Wigan magistrate in pet dog cruelty shame

A Wigan magistrate and her daughter have been convicted of causing unnecessary suffering to two pet dogs.

Wednesday, 11th April 2018, 10:45 am
Updated Wednesday, 11th April 2018, 10:51 am

Gail Bradshaw, 64, a justice at the borough’s courts for the past 30 years who has deliberated on RSPCA cases - and 29-year-old Nicola Bradshaw appeared before Preston magistrates’ for a two-day trial.

The pair, of Minehead Avenue, Leigh, were found guilty of causing unnecessary suffering to two West Highland white terriers called Poppy and Holly, by failing to provide proper and necessary care and attention for their chronic and severe skin conditions.

RSPCA inspector Vicki McDonald said: “The severity of the skin conditions and fur loss suffered by these dogs was the worst I’ve seen in my 15-year career.

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“They were in an absolutely shocking state.

“When I first saw Poppy she was wearing a filthy baby jumper.

“Gail Bradshaw said she put it on her to keep her warm and to stop her scratching herself raw.

“When the vet tried to remove the jumper it had stuck to Poppy’s weeping skin around her armpits, chest and front legs.” The court heard that visits to the vets with Poppy in 2014 and 2015 established the cause of her fur loss and skin infection but the Bradshaws were inconsistent in following the treatment plans.

When the advice was followed improvements were seen but the lack of consistency in following the treatment properly would cause Poppy to deteriorate again.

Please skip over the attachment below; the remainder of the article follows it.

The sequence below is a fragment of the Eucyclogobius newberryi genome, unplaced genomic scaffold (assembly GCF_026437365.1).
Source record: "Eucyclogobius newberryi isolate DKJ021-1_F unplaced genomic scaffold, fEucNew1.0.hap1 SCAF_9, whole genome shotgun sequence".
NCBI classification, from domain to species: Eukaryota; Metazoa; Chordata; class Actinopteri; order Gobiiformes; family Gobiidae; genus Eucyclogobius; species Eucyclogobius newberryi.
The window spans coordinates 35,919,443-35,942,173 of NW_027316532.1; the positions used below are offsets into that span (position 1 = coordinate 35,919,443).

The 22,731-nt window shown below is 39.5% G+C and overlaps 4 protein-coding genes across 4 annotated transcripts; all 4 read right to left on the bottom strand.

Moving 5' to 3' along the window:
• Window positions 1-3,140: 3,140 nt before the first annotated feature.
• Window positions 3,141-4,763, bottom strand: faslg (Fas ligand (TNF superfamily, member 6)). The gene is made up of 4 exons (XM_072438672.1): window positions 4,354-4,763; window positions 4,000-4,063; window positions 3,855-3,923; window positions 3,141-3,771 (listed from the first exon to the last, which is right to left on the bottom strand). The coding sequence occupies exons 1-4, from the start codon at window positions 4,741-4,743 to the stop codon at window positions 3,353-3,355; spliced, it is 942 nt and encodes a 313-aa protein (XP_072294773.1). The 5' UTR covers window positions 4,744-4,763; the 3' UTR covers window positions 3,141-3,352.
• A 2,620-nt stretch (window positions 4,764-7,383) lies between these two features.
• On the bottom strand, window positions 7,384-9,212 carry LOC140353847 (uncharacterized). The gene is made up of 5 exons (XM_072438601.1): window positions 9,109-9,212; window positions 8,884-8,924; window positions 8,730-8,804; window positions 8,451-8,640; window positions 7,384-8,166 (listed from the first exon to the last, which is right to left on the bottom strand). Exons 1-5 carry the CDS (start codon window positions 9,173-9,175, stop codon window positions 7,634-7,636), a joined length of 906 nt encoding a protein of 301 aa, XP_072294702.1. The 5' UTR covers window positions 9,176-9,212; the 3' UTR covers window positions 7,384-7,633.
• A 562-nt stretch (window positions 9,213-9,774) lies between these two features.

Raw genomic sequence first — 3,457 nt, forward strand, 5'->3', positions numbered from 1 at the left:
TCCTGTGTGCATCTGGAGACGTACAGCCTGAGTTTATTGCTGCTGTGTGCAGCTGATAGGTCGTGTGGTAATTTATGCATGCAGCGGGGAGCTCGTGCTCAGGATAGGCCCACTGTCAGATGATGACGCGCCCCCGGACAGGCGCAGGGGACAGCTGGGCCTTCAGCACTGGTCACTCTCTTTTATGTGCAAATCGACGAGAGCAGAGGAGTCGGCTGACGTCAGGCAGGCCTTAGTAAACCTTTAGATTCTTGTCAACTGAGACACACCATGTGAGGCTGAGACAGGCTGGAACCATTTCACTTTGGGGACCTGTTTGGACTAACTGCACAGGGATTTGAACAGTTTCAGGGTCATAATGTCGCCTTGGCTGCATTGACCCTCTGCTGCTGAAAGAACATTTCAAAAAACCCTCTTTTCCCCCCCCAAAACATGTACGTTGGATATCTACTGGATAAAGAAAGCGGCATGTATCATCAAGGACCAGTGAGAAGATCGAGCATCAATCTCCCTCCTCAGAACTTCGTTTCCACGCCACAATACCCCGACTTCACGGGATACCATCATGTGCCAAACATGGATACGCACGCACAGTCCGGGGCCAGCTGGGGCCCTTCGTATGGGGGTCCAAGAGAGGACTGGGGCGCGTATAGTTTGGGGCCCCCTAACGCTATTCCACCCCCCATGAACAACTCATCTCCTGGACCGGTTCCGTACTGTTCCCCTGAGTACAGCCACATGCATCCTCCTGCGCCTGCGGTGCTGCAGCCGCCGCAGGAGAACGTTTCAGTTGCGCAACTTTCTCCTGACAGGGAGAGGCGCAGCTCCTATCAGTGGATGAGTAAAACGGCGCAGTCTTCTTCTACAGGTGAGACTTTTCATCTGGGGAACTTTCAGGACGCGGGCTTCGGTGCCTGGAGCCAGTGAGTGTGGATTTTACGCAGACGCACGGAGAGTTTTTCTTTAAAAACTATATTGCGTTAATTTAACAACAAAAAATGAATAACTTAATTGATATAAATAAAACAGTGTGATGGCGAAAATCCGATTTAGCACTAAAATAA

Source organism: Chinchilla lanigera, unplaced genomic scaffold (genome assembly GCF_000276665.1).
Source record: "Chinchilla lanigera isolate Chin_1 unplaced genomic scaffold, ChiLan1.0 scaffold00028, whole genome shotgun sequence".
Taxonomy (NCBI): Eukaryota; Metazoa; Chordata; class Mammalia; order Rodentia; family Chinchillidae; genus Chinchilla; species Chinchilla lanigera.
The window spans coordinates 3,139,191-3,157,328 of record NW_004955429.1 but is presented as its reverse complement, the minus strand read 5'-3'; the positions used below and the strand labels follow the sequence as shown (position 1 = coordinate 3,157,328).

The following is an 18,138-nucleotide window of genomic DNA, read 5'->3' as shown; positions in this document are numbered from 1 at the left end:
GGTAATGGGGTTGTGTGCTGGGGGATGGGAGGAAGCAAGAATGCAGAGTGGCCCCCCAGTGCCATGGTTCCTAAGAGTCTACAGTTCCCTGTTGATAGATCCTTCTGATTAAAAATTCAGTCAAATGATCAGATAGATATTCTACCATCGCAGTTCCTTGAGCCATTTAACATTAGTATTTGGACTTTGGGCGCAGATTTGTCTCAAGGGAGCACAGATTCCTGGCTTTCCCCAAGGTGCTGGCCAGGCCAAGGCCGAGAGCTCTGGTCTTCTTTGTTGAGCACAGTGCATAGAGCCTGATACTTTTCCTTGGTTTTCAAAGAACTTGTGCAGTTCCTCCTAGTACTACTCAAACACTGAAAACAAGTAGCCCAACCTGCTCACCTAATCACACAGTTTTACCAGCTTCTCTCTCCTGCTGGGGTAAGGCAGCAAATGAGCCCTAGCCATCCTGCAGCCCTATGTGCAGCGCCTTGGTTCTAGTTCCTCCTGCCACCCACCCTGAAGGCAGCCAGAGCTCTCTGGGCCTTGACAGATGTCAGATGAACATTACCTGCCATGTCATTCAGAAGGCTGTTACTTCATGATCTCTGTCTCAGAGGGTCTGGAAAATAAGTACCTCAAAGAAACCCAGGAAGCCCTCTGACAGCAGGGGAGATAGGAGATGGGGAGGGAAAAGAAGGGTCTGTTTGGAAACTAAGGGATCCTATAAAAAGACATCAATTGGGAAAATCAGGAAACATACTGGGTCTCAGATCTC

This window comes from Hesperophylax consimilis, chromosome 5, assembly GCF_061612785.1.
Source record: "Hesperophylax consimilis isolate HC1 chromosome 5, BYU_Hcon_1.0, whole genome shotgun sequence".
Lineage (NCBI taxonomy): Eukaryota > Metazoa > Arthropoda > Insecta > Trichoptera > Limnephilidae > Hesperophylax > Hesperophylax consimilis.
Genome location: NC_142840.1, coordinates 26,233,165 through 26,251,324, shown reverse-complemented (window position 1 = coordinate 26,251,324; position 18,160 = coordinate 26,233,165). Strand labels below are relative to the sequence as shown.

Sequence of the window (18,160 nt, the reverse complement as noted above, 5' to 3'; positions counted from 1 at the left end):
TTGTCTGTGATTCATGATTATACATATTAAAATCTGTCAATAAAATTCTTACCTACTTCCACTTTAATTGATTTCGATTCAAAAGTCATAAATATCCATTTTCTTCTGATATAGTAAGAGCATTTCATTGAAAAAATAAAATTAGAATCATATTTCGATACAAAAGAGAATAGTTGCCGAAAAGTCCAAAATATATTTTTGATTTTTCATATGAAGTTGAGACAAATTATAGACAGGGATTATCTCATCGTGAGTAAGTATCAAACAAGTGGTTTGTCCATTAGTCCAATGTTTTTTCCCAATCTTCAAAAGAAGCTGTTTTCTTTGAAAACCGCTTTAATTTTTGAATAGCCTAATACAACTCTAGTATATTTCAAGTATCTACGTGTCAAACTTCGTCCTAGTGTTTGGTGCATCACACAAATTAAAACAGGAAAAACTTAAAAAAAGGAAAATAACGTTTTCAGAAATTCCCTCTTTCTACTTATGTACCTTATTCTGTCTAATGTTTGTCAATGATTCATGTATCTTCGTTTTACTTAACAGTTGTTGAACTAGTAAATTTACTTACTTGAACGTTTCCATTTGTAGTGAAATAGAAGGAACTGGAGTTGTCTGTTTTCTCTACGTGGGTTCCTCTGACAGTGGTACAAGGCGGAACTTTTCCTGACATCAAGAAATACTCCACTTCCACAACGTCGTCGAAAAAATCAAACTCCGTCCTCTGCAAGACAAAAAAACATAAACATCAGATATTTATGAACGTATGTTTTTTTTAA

A new treatment plan was put in place in March 2015 by the vet with the advice to return in seven to 10 days but Poppy was never taken back.

Insp McDonald said: “Gail Bradshaw said she didn’t think the vet treatment was working so decided to self treat the condition after seeking advice from the internet and friends.

“However over the following two years Poppy’s condition deteriorated to the state she was found in when I attended.

“When Holly started to get similar symptoms in early 2017 she was never taken to the vet. This is despite both dogs having ‘ultimate’ Petplan insurance which could have covered the treatment.”

Upon conviction, magistrates said that Gail Bradshaw’s recollection of the previous vet visits were vague and that she offered no credible explanation for not following the treatment plans or seeking further vet treatment.

Once Poppy and Holly came into RSPCA care their conditions were said to have improved rapidly, where they remain pending the outcome of the case.

In respect of Nicola Bradshaw, who declined to give evidence or be cross-examined, they said that she had declined to offer any evidence or explanation.

The case was adjourned until Tuesday May 8, again at Preston Magistrates’ Court for a pre-sentencing report.